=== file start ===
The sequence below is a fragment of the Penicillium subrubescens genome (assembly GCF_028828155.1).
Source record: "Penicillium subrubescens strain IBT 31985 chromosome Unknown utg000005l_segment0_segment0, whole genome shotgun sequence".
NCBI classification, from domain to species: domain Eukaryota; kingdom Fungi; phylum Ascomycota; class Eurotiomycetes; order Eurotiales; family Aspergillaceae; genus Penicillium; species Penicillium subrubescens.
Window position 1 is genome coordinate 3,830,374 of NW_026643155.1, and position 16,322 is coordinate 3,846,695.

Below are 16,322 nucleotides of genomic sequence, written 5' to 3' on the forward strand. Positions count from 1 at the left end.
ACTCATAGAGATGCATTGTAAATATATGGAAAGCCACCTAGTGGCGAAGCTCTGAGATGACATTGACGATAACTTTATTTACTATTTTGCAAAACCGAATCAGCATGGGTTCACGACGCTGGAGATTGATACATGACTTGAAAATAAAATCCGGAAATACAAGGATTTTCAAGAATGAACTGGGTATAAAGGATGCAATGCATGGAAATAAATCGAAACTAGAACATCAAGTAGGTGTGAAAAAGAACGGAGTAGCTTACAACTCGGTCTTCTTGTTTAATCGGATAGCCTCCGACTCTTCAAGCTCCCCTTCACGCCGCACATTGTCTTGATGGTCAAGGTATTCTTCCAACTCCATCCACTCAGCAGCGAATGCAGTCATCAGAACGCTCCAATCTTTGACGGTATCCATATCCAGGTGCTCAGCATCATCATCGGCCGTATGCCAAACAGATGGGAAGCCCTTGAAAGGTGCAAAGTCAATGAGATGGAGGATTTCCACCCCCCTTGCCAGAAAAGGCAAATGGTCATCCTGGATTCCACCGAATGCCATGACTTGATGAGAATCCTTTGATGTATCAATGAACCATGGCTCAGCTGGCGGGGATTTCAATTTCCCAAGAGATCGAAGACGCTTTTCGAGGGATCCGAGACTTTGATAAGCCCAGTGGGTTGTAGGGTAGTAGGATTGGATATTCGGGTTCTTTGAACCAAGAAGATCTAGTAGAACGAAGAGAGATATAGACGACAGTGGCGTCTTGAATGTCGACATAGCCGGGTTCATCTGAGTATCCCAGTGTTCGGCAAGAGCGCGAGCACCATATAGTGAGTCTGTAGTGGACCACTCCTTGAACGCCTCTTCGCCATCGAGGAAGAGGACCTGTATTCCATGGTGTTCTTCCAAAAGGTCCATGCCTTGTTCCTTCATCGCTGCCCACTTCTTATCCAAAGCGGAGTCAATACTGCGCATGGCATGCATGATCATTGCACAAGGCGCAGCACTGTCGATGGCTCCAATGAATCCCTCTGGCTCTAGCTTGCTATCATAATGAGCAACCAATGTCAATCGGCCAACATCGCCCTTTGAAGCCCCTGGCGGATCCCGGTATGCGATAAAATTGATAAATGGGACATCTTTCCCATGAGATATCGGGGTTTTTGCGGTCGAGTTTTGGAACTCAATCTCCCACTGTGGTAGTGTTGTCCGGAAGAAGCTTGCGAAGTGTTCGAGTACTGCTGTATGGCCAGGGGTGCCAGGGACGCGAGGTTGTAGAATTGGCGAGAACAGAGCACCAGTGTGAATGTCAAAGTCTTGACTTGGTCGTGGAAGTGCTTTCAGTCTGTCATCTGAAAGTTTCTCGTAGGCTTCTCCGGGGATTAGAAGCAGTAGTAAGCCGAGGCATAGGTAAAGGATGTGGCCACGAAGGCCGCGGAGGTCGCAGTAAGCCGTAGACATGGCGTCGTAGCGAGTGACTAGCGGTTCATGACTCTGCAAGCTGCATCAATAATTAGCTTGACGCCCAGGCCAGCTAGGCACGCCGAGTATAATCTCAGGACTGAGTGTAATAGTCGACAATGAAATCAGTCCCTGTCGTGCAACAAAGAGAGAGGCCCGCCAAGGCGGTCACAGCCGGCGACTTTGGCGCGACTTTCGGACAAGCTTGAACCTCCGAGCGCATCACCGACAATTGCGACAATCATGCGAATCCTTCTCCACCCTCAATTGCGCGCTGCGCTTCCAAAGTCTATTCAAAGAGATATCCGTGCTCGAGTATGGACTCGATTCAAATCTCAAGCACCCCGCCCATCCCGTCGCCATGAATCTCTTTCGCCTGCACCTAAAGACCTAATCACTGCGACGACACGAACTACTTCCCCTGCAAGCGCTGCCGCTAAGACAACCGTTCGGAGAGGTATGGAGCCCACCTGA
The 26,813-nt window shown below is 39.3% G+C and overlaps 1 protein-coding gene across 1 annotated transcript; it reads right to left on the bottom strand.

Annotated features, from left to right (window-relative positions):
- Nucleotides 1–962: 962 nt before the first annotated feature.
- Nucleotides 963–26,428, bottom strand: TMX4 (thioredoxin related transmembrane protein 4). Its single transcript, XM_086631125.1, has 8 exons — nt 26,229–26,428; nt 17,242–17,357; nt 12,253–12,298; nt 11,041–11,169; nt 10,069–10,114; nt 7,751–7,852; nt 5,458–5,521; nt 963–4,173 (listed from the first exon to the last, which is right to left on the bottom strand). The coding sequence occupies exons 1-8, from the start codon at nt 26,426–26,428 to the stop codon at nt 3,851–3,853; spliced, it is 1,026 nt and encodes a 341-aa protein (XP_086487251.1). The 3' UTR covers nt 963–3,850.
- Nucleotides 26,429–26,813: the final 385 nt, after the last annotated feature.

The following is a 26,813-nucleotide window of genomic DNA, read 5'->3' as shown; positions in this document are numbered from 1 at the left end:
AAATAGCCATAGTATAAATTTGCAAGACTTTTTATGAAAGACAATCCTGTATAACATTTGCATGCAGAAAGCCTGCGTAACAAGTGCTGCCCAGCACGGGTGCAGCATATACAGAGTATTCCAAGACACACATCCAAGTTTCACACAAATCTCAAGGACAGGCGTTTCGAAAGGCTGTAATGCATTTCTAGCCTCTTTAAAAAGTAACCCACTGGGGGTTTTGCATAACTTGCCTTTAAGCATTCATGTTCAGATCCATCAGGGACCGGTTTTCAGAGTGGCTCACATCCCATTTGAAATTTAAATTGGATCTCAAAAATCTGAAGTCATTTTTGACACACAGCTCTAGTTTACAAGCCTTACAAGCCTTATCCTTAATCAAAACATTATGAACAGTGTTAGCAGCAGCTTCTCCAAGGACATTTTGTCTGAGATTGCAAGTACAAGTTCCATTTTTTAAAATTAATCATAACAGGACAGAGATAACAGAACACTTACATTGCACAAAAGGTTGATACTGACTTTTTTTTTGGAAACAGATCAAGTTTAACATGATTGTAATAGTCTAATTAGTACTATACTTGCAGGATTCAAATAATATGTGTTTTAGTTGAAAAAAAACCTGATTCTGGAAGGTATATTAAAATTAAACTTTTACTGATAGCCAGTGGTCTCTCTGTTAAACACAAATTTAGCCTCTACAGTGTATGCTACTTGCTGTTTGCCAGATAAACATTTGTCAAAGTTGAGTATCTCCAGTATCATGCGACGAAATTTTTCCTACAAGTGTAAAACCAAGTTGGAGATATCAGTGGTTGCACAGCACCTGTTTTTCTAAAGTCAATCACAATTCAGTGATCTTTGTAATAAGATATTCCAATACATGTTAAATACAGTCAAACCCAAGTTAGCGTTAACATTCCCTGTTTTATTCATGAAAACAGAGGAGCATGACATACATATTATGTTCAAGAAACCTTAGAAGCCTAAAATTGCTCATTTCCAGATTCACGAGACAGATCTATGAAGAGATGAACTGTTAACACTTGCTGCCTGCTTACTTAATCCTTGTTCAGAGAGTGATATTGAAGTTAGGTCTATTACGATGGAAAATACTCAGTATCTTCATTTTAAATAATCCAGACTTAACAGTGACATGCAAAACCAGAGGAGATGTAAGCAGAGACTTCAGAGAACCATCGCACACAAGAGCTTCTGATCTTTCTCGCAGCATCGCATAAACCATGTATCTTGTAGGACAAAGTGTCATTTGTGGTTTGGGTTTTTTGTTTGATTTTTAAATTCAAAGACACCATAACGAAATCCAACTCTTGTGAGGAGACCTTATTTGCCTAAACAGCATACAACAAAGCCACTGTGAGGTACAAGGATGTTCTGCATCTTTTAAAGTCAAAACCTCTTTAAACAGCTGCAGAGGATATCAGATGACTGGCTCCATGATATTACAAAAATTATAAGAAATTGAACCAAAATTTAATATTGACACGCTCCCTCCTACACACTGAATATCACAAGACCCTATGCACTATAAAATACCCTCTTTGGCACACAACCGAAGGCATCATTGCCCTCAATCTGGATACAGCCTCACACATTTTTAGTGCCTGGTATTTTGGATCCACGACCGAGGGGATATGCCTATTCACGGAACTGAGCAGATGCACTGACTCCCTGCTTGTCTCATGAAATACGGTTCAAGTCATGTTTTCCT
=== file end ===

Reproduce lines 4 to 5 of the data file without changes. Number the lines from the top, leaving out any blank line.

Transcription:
Window position 1 is genome coordinate 3,830,374 of NW_026643155.1, and position 16,322 is coordinate 3,846,695.

Below are 16,322 nucleotides of genomic sequence, written 5' to 3' on the forward strand. Positions count from 1 at the left end.